You look like a nice Joe.
I've seen the first Blade Runner movie maybe 3 or 4 times, and while I couldn't tell you exactly which cut of the movie it was, as it was years ago since I last saw it, I only vaguely remember it. However, I do recall the atmosphere, the set design, and just how visually impressive it was for the time. Blade Runner 2049, some 35 years later, still maintains the overall look and appeal of the original and is a superb neo-noir sci-fi detective story, even if the pacing can, at times, be a bit slow for my tastes.
Right out of the gate, 2049 is well filmed and features some incredible set design. My main issues with a lot of sci-fi movies or television shows for that matter, are just how new and almost too-polished their worlds can look, but here, the world feels actually lived in. There are so many moments in the film where my eyes would dart from one detail to the next; the smudges on the door frame in Lieutenant Joshi's office, to the filthy floors in a data vault that no one has been inside of for years. There is a painstaking amount of detail here and it will require multiple viewings for me to take it all in. This movie is a visual feast for the eyes and I can't recall one single blemish that stands out in any significant way.
Much like the original film, and the more recent live action Ghost in the Shell, the world they have created here, a neon rain-soaked Los Angeles is stunning in every sense of the word. The holographic advertisements, the shops, even the patrons that fill the environments, all of them add to one of the most incredible cities I've seen on film and some of the best costume designs I've seen in the genre.
I love when science fiction movies have their characters use futuristic tech in their own natural ways, that they don't spend time needing to explain it because it is just part of their daily lives. Often, in situations like this, there is always a fish out of water moment where they feel the need to over explain what is happening on the screen, but director Denis Villeneuve and writers Hampton Fancher and Michael Green simply allow the world to exist as it is and feel we, as an audience, are smart enough to figure out what is going on.
I also am fascinated that while the movie is set in the far future that much of the technology still comes across as fairly archaic to what we have now, yet still conceived as futuristic, considering this is a sequel to a movie that was based on a book from the late 60's. To add even more to the noir style of its storytelling and world-building, there isn't some world wide web or cellular network, making characters forced to do the actual legwork to solve their cases instead of just loading up google or social media outlets and solving it from their desks. Sure, there are communication transmissions and other similar systems, but these are normally not usable while characters are out and about.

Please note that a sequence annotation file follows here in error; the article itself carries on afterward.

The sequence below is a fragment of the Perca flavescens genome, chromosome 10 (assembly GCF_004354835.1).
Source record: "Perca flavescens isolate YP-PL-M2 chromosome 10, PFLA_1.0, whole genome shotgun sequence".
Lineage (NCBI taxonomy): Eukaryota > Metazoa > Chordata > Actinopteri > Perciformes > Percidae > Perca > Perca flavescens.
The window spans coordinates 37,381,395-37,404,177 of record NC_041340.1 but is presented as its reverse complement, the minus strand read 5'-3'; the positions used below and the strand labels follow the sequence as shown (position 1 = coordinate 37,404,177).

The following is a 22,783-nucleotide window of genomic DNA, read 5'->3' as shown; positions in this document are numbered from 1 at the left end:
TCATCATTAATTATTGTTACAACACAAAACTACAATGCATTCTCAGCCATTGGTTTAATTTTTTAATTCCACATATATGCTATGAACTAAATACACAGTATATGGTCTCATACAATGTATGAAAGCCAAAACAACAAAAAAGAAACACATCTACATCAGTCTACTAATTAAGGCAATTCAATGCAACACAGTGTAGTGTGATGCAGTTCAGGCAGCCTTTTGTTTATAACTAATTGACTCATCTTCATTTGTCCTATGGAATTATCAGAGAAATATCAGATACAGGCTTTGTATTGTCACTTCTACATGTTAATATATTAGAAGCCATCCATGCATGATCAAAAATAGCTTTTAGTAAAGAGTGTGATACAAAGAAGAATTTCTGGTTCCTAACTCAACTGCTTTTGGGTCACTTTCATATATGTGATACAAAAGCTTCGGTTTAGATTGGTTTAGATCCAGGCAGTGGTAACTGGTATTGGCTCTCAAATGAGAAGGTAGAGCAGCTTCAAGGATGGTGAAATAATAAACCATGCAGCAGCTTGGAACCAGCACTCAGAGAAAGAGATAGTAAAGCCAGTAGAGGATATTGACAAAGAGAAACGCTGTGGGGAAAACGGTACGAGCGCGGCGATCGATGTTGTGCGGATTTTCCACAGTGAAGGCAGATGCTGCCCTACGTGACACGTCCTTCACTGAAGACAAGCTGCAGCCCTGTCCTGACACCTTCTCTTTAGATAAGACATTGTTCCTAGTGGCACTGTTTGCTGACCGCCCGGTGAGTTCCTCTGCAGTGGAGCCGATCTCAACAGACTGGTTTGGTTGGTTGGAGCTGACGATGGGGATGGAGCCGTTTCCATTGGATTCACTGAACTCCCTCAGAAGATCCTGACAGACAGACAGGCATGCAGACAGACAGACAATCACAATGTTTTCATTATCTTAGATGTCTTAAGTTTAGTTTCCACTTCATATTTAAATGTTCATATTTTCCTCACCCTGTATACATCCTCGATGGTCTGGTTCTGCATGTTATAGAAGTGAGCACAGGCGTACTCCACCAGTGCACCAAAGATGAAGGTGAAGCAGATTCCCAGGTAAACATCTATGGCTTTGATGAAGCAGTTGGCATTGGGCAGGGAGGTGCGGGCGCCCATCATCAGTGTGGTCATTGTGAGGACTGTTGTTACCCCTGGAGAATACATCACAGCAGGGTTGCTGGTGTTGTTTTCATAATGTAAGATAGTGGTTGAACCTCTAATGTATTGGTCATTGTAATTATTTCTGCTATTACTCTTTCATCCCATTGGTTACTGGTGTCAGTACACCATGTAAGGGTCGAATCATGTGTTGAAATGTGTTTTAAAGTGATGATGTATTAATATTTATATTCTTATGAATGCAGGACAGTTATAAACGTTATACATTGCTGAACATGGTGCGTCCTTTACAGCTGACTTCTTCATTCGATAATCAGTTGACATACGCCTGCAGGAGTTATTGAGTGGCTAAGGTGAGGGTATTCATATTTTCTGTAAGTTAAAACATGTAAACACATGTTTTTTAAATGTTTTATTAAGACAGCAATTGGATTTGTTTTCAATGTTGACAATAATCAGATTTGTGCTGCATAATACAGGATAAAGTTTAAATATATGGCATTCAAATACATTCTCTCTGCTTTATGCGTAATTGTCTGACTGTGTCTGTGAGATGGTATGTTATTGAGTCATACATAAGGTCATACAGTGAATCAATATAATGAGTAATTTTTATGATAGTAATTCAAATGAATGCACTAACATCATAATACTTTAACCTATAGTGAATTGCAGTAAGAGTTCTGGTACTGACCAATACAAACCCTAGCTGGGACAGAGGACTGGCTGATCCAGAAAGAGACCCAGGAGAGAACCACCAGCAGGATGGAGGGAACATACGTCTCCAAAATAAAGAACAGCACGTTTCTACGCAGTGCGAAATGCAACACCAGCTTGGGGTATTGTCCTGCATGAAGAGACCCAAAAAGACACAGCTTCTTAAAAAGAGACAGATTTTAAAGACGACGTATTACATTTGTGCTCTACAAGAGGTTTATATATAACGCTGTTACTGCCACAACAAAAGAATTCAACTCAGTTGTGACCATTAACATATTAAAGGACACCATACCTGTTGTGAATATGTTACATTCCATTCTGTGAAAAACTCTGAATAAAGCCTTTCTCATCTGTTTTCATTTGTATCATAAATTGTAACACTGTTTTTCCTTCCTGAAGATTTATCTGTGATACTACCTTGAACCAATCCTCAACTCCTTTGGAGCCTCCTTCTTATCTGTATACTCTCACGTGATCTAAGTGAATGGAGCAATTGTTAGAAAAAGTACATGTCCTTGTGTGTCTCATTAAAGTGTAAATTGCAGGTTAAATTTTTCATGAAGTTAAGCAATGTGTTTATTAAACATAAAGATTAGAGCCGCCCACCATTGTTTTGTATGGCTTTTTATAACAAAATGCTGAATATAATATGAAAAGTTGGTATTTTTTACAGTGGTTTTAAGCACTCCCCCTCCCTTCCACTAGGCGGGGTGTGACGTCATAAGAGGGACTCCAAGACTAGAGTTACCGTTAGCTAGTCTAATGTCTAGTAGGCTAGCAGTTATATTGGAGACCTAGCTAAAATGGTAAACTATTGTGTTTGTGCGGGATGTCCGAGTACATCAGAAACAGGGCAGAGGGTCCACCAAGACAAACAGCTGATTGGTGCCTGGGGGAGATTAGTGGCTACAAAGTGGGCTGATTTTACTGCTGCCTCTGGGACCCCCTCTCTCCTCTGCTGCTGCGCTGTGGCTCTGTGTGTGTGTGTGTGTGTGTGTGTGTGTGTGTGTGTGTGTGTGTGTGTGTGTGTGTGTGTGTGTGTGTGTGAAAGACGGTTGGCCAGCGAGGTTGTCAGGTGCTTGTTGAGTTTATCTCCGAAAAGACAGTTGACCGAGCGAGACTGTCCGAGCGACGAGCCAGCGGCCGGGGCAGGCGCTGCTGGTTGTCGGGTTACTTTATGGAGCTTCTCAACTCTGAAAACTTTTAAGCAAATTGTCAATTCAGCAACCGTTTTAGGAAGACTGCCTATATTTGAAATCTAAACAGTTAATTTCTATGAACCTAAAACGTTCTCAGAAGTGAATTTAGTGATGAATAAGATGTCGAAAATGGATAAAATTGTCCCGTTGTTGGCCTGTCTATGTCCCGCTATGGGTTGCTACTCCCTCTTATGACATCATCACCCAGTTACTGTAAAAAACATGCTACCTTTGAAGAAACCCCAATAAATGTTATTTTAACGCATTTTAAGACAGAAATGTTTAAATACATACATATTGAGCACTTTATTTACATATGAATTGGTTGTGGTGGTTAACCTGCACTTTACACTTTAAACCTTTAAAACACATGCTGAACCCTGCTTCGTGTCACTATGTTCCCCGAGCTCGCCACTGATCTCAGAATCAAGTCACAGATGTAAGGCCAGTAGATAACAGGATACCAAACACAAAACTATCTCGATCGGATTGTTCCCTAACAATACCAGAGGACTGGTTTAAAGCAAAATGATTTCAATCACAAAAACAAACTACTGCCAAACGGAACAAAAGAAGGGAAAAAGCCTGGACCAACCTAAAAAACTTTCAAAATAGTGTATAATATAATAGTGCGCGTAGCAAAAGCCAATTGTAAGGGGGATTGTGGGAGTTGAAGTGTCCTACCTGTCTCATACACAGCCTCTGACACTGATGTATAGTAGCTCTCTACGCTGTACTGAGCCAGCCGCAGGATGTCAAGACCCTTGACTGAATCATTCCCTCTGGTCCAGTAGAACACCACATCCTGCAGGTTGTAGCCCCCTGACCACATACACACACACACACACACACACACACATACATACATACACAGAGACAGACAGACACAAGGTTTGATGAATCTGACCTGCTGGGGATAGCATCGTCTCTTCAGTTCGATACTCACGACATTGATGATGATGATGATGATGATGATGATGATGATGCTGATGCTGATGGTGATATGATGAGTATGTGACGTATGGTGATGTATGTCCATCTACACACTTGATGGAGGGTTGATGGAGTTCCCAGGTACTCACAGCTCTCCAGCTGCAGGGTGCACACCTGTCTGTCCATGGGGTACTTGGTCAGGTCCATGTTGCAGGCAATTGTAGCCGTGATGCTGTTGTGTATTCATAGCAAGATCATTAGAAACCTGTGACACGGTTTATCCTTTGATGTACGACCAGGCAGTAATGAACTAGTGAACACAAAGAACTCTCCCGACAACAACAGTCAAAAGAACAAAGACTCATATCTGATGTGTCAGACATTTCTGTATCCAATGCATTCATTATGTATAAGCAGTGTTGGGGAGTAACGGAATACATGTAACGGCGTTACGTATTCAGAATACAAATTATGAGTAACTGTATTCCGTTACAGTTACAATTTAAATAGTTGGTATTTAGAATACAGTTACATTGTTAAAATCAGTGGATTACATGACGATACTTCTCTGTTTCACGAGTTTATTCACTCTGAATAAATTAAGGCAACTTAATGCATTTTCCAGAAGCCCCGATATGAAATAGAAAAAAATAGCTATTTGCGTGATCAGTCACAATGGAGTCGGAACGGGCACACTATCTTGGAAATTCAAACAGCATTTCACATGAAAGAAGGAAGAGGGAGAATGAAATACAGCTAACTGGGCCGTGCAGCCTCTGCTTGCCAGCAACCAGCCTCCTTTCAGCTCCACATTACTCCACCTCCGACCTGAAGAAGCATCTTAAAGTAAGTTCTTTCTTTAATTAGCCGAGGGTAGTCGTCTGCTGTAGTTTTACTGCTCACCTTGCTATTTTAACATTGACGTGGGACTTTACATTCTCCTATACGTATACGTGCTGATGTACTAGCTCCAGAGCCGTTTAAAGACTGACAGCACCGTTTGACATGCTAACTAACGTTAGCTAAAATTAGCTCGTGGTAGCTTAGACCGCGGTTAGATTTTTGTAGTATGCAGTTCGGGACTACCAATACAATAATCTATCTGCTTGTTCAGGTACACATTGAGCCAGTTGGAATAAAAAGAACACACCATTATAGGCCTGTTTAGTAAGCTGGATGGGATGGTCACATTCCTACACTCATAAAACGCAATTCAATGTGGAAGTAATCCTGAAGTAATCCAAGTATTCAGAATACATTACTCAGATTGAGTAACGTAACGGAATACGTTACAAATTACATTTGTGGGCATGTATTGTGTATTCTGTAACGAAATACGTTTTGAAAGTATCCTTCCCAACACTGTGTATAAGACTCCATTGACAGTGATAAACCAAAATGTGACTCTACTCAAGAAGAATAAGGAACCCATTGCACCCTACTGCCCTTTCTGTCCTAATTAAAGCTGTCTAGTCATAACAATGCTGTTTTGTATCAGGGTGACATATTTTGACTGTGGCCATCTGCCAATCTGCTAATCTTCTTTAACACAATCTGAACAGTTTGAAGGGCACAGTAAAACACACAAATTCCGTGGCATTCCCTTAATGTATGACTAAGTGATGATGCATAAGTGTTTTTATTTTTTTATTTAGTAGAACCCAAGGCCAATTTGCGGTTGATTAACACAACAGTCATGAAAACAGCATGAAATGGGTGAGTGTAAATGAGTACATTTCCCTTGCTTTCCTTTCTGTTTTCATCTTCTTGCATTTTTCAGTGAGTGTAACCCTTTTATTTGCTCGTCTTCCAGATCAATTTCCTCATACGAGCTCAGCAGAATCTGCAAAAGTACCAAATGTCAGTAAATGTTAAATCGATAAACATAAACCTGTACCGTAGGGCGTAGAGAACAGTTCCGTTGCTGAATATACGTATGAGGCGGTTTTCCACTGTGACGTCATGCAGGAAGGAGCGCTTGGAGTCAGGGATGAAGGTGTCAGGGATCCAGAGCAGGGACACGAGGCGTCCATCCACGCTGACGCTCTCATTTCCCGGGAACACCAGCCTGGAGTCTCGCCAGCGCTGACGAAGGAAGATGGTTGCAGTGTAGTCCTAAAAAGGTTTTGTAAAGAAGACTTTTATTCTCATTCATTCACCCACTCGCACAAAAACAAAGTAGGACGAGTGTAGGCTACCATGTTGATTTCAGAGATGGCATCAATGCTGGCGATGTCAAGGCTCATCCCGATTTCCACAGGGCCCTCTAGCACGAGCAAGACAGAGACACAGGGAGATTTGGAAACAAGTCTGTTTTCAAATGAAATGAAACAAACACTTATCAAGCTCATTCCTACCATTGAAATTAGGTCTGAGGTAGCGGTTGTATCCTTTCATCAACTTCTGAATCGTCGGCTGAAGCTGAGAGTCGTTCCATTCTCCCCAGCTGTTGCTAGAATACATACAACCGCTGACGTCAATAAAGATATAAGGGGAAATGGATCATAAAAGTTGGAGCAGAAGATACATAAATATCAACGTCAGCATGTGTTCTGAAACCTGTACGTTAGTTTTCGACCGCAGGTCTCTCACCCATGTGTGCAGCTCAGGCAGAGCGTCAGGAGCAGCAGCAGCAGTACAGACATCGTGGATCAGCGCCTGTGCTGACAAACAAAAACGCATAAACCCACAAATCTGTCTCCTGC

The movie follows K (Ryan Gosling) as the movie's titular Blade Runner, as he is tracking down expired Replicant's from years past. Upon completion of his current mission, he discovers a startling long-buried secret that could change the very world and one that will lead him to track down Deckard, the original Blade Runner, played once again by Harrison Ford.
The movie weaves in a few subplots that all mesh nicely together with even a few of them actually working their way back into the story near the middle to the end of the film. The moments with Joi, K's female hologram companion are some of the more touching moments in the film, as Ana de Armas, who has this Felicity Jones-look to her, is one of the best characters in the film and one you genuinely get attached to, largely impart to her stellar performance. I'll also point out Mackenzie David as Mariette, who, while she shares a very interesting scene with both Armas and Gosling, was a role I didn't think was going to be as big as it was and does a great job here.
I've never been a big fan of Ryan Gosling, as I can't think of a single movie where I felt he was good in it, however; I'll point out that I've only seen him in maybe 6 or 7 films. That being said, I really did like him here and while it could be the direction he's given or the script, he is really worth watching in the film. He deals with a lot of information regarding this long-buried secret and one that starts to affect him personally and he does a great job of conveying that pain within himself.
I also enjoyed the inclusion of Robin Wright, who I absolutely adored in the recent Wonder Woman film. She plays Lieutenant Joshi, K's superior. She doesn't have too many scenes in the movie but she has a nice presence here and one hell of a scene later on in the film. Everyone else is pretty good without me ever feeling as though another actor could have done the part better. I found it rather interesting that Jared Leto actually wore custom contacts to actually blind himself for the role of Niander Wallace, a man who is, blind.
Blade Runner 2049 is a slow moving film, but that is very much intentional and I could see why some people may not enjoy it. The original became a cult classic overtime and frankly, I can see this one joining that rank eventually. What the film does right, and boy does it ever, is creating a fully realized world that feels very real and very natural. The characters are really entertaining and the return of certain characters from the original is a nice touch and one that truly adds to the film. It is definitely a slow ride, but one truly worth taking.